Summit: Kern’s solar, wind industries stand to benefit from Obama’s goals to cut carbon
By Carol Ferguson, Eyewitness News, November 12, 2014
BAKERSFIELD, Calif. (KBAK/KBFX) – Kern County energy experts say President Barack Obama’s call for cutting greenhouse gas emissions likely spell good news for local wind and solar projects.
Wednesday, Obama and the Chinese president released their plans to reduce carbon over the next 20 years. That came out just as local energy spokesmen met for the annual Kern Energy Summit.
Dr. Dan Reicher was at the summit to talk about making progress with clean energy, he sees more opportunities with new carbon-cutting goals from Obama.
“I think it means for a place like Kern County, which is a real leader in renewable energy, there’s going to be in theory even more opportunity for deploying these kinds of technologies like solar and wind,” Reicher told Eyewitness News. He’s the executive director of the Steyer-Taylor Center for Energy Policy and Finance at Stanford University.
Reicher calls the President’s plan a set of more aggressive carbon reduction goals for the long term.
As the summit in China wrapped up, Obama announced the U.S. would cut its 2005 level of carbon emissions by 26 – 28 percent by 2025. China says they’ll peak emissions by 2030, and try to get 20 percent of their energy from clean sources by then.
From the wind energy sector, Johnny Casana says Kern County is a real leader.
“Kern is the greatest place in the world to be developing wind,” Casana said. he’s based in Portland, Ore. With EDP Wind. “It’s the relationship between the ocean, the desert and the mountains. It’s constant, it’s strong, it’s one of the first places wind ever developed at utility scale.”
And Kern continues to add wind energy capacity.
“California has over 6,000 megawatts of wind energy, and we’re building 200 right now in Kern County,” Casana said. “That’s 250 construction jobs, and 30 long-term jobs, it’s $450 million of investment locally.”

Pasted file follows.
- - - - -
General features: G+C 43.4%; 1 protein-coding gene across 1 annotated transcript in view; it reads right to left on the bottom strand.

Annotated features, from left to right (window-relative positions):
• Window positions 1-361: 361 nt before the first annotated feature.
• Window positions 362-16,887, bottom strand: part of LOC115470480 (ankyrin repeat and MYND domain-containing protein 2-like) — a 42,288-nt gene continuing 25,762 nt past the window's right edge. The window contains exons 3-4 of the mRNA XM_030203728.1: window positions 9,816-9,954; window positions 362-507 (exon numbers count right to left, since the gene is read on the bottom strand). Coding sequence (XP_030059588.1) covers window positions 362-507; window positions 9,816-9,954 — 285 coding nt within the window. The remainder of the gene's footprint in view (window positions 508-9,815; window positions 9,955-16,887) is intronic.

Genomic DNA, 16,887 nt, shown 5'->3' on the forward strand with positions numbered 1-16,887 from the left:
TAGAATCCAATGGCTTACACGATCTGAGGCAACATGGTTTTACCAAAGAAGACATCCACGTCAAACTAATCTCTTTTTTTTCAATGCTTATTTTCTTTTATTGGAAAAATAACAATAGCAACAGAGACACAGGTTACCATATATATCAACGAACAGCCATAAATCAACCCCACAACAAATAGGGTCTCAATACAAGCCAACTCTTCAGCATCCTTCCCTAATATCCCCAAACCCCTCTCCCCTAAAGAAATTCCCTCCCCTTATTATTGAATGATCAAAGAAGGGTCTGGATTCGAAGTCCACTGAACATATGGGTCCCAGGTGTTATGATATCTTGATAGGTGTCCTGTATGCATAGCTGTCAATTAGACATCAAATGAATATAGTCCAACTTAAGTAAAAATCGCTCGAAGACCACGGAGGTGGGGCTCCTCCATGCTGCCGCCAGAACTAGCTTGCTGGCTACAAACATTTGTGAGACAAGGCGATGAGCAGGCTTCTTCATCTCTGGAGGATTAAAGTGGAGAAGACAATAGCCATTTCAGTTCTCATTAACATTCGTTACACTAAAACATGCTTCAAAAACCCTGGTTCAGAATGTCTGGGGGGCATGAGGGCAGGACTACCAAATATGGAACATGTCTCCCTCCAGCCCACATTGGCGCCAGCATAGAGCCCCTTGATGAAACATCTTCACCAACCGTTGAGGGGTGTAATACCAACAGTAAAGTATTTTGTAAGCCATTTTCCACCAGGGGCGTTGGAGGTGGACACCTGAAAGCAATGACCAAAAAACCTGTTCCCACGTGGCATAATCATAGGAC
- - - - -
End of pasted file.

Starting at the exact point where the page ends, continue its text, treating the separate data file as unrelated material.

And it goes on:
John O’Donnell was one of the summit panelists from the solar industry, also a growing energy segment. He says they’re also putting thousands of megawatts of power into the electricity grid, and his company is finding new recipients for their power.
“Our CEO likes to say that the oil industry is the next big thing for the solar industry,” O’Donnell said. GlassPoint Solar is providing power to oil field operations to make steam for enhanced recovery. He says Kern County’s blessed with oil, plenty of sunshine and lots of wind.
That adds up to lots of opportunities, says Kern Economic Development Corp. President Richard Chapman.
“We have more renewable energy than the whole state of Texas right now,” Chapman told Eyewitness News. He said Kern produces 10,000 megawatts of power now from solar and wind. “If you look at other counties in the state, we’re by far No. 1. The next county over has about 2,000 (megawatts), so Imperial (county) is the runner-up. So, we’re at least five- to six times greater.”
Chapman says that has substantial benefits. He said the industries add tax revenue for infrastructure and public services.
Clean energy also provides jobs, both in construction of projects and long-term.
“There’s a lot of ‘light blue collar’ jobs that create mobility,” Chapman said. “You can have a two-year degree, and have a great quality of life here.”
While the experts say the new carbon reduction goals should be good news, they admit there are still challenges for the renewable energy sector.
Dr. Reicher said solar and wind need to work on ways to store that energy and integrate it into the existing power grids. His comments to the energy summit stressed it will take technology, policy and finance to achieve clean energy progress.
Reicher also told Eyewitness News it will be vital to have integration with state and federal governments, research universities, large and small businesses, and the financial sector.
There’s also the question hanging over the industries of whether tax credits will be extended.
“It’s not make or break,” Reicher said. “But, the credits are important for the near term, we should re-authorize these credits.” He said that’ll be up to Congress.
He said Congress can also be supportive of the new carbon reduction goals in a variety of ways, such as supporting funding for research and development.
From the wind sector, Johnny Casana said the cost of producing that power has gone done as efficiency has improved. He also thinks wind can play a big role if governments set goals in greenhouse gas emissions reductions, and Kern County would see benefits.
“Either at the federal level or the California state level, it would — of course — be a boon for Kern County in terms of job creation,” Casana said. “and economic development.”